OSAKA’s Schizophrenia

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Depending on how fine a point you want to put on these things, Osaka can either be your favorite Japanese restaurant in town, or a joint not worth having a yen for.

Since 1967, it has plied Las Vegans with passable representations of Japanese food from its somewhat dingy/sketchy surroundings on West Sahara, and it exists, even thrives, because of a loyal following who fell in love with this food decades ago, and return for decent sushi, sashimi, hand and cut rolls, as well as everything from udon noodle bowls to teriyaki and shabu shabu.

If you think of Osaka as a one-size-fits-all Japanese joint, and don’t expect to have a screaming orgasm during your meal a la Bar Masa or Sen of Japan, you will leave satisfied, if a bit frustrated. If you want to have a screaming orgasm sauce and such, a la I Love Sushi or Sushi Fever, you can get them here done as well as possible…but we doubt you will leave spent and exhausted, aglow with as much post-coital-sushi-bliss as you might like.

Speaking of screaming orgasms, our staff decided to look up who, what and/or where this term/sauce/sushi was first invented. Google was of little help — directing us only to sushi bars featuring the screaming orgasm roll — and if you persist in digging for information about the phrase, you end up at sites featuring attractive Japanese girls doing all kinds of weird things.

But if these sorts of things float your boat, Osaka can deliver them in spades. Purists may blanch at such things as fake crab, long grained rice, green horseradish substituting for wasabi, those atrocious green plastic garnishes dividing the sushi/sashimi platters, and the fact that the sushi chefs look about as Asian as Pancho Villa, but the quality of the fish here is undeniable.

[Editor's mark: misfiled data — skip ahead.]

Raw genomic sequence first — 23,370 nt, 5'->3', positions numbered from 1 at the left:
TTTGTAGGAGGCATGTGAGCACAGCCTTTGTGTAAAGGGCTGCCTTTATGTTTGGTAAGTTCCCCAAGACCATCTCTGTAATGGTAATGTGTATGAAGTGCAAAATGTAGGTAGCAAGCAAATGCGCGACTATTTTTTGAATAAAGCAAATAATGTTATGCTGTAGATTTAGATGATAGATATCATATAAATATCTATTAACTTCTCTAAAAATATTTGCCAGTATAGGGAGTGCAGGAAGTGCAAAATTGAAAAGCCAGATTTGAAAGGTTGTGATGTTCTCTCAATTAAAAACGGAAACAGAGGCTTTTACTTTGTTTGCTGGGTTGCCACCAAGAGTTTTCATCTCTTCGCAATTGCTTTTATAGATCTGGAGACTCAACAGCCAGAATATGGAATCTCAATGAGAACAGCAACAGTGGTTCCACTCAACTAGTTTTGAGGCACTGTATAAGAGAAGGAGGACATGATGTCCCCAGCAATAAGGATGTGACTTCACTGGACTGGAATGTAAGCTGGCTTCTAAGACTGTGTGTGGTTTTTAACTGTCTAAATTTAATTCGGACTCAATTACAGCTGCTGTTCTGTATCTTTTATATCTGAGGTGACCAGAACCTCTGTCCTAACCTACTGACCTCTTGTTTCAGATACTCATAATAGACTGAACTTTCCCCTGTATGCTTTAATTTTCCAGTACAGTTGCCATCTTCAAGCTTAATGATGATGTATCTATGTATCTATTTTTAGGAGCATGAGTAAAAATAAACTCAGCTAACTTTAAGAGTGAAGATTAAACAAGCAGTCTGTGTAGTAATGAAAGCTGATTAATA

Ditto the rice. If you paid any attention to ELV’s interview with Bar Masa’s Drew Terpand we know you did — you know sushi is as much about cooking and seasoning the rice as anything else. Here, they handle it with care, serve it ever-so-slightly warm, with just a touch of sushi vinegar (sushi-zu) to set off the flavor of the individual grains. As with a good risotto, you should be able to count the grains of sushi rice in your mouth, and that certainly the case for the careful concoction crafted here.

ELV’s advice to purists would be: stick with the sashimi and nigiri sushi and you’ll be pleasantly surprised by the quality of your meal. The rest of you who demand lots of avocado, cream cheese and yum yum sauce with your sloppy, fat, overladen, caloric, Kosher-maki catastrophies will find plenty to like about this place too.

ELV’s two meals of mainly sushi and sashimi came to $78 and $62 respectively with no booze.


4205 West Sahara Ave.

Las Vegas, NV 89102


Note: There is a second location in Henderson, and an Osaka on Lake Mead near Summerlin that is not connected to this operation.